Showing posts with label The ABC. Show all posts
Showing posts with label The ABC. Show all posts

Monday, 16 May 2022

Functioning

 Functioning

The GAS and GAF have been ‘a standard’ to assess global functioning. The social and occupational functioning scale: SOFAS,16 which is a functional derivative of the GAF, has been described only sporadically. They are indeed quite simple and user-friendly but might be too simple to capture functional status. Ongoing efforts in this respect include the personal and social performance scale: PSP29 which modelled the SOFAS, and the functional assessment for comprehensive treatment in schizophrenia: FACT-Sz30 which is similar to the GAF but more detailed and more widely differentiates patients.

 

It has however been infrequent that functional scales, in contrast to symptomatic rating scales, have constituted the primary outcome measure in studies for schizophrenia,31-34 although global functioning appears to serve as a heuristic outcome that may represent ‘the net effect of everything’ in patients. Some studies on child and adolescent schizophrenia used the Children’s version of the GAS.35 On the other hand, global functioning scales specific for geriatric patients have not been reported, which would be all the more pertinent in light of a recent ageing society. However, complexity is how to define a ‘norm (or normal trajectory)’ with which any abnormality or deviance is compared in an aged population (Suzuki et al., submitted).

 

Performance-based scales, such as the UCSD Performance-Based Skills Assessment: UPSA,36 have not gathered much popularity thus far. This might be a result of the unfamiliarity of the performance-based scales despite a claim for their potential usefulness,37 but another important consideration is ‘what patients are actually doing’ versus ‘what patients can potentially do’. Performance-based assessment scales may more closely reflect the latter under a probable impact of cognitive capability, while other aspects such as motivation and mood may be more implicated in the former.38,39

Scales for Adverse Effects

Adverse Effects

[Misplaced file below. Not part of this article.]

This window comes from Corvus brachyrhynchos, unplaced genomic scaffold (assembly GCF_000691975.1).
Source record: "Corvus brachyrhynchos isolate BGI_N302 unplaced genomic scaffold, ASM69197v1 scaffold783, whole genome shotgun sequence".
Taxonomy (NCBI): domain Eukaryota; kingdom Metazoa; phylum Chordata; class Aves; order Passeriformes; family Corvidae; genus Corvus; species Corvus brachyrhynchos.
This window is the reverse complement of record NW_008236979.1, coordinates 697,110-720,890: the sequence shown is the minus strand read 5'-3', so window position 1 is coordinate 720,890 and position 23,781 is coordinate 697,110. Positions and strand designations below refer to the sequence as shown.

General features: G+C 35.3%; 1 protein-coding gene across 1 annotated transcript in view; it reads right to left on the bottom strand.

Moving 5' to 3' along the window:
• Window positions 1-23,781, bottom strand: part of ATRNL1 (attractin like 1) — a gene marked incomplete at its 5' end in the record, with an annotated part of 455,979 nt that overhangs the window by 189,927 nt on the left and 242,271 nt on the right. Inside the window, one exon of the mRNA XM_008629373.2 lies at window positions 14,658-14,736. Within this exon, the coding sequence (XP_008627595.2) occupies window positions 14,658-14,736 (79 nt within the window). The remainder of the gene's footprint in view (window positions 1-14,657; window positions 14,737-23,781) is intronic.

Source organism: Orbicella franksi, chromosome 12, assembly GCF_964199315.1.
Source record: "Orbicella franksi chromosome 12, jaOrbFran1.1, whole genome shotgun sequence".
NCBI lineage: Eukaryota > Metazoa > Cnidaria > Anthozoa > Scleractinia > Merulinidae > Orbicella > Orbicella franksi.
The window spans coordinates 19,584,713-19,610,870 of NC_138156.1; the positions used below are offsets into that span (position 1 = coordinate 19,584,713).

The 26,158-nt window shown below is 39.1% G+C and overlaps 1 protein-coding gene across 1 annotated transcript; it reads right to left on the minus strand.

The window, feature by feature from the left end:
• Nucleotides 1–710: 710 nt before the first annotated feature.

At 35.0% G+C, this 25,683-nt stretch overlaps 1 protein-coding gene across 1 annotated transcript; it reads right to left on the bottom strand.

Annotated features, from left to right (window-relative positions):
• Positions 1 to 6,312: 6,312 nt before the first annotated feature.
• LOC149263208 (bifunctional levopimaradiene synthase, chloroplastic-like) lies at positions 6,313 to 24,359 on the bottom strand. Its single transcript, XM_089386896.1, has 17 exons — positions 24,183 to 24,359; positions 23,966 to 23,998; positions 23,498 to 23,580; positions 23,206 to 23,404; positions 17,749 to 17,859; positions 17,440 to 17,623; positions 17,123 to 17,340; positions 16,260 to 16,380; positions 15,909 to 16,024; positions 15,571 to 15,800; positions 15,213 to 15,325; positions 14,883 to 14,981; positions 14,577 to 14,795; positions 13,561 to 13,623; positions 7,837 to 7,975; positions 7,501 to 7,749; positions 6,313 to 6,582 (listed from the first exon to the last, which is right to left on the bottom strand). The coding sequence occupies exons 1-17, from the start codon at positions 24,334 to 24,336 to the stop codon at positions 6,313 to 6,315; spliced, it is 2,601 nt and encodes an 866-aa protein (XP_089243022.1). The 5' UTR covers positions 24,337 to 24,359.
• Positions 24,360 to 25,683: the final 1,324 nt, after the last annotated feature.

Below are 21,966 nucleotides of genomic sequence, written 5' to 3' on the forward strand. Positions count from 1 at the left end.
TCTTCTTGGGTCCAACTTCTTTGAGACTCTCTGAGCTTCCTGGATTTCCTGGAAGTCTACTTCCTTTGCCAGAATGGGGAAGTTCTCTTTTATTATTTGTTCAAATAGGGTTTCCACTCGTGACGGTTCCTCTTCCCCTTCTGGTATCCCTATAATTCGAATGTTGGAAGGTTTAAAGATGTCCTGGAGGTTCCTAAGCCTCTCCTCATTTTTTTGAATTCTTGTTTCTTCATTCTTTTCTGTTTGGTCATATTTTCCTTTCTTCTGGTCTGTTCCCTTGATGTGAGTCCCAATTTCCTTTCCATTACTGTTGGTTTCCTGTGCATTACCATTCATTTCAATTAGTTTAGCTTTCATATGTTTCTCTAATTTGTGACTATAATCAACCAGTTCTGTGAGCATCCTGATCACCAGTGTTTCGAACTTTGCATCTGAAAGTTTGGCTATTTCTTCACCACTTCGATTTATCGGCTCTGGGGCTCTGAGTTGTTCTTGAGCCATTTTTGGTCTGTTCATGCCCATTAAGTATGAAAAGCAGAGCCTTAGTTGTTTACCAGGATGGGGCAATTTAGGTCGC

This domain mainly consists of two parts—EPS and non-EPS adverse effects. As for the former, the combination of the AIMS (tardive involuntary movement), BARS (akathisia) and SAS (parkinsonism) appear to have been ‘a standard’. The ESRS has been much less commonly used although comprehensive, well presumably due to a lengthy process to complete. This topic has recently been reviewed in detail elsewhere.24 A major challenge here is how to interpret different scales with different item numbers as ‘an overall EPS burden’ within the subject in question. The drug-induced extrapyramidal symptoms scale: DIEPSS25 (nine items) might represent a useful alternative.

 

Non-motor adverse effects, including anticholinergic, metabolic, autonomic and sexual problems, have been usually described without the usage of the scales and sometimes reported in the table, for which standardization is warranted.26 Evaluations that depend on the spontaneous reports may result in underestimation. Although the UKU side effect rating scale has been occasionally used, it still lacks some crucial elements such as metabolic parameters, for which a significant impact in this population is noted27 and regular monitoring is recommended.28 This may be due to the fact that it was published before newer antipsychotic medications, which are relatively more problematic in terms of metabolic disturbances in general, have become widely available in the market.

 

An obvious difficulty for the scales with multiple items is an inherent non-comparability of the same total score for differently endorsed problems (e.g., the possibly non-uniform implication of moderate severity in metabolic versus sexual adverse effects) as well as validity and pragmatic usefulness in severity differentials (e.g., 0–3 (none, mild, moderate, and severe) versus more detailed 0–5 (none, equivocal, mild, moderate, marked and severe)).


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Adapted from Wikipedia. Text is available under the Creative Commons Attribution-ShareAlike License 3.0; additional terms may apply.

Symptoms

Symptoms

The PANSS has been ‘the standard’ scale and is frequently adopted as the primary outcome measure in clinical studies for schizophrenia. It is reasonable to assume the more number of items (and the wider the potential score distribution) in a scale, the more likely one would be able to detect a difference but at the cost of time. In order to discern any difference, it might be better to rate as many scales as possible (e.g., all of the PANSS, BPRS, SAPS, and SANS), which nonetheless would be unrealistically time-consuming and in fact has been a case for none of the 150 studies investigated herein.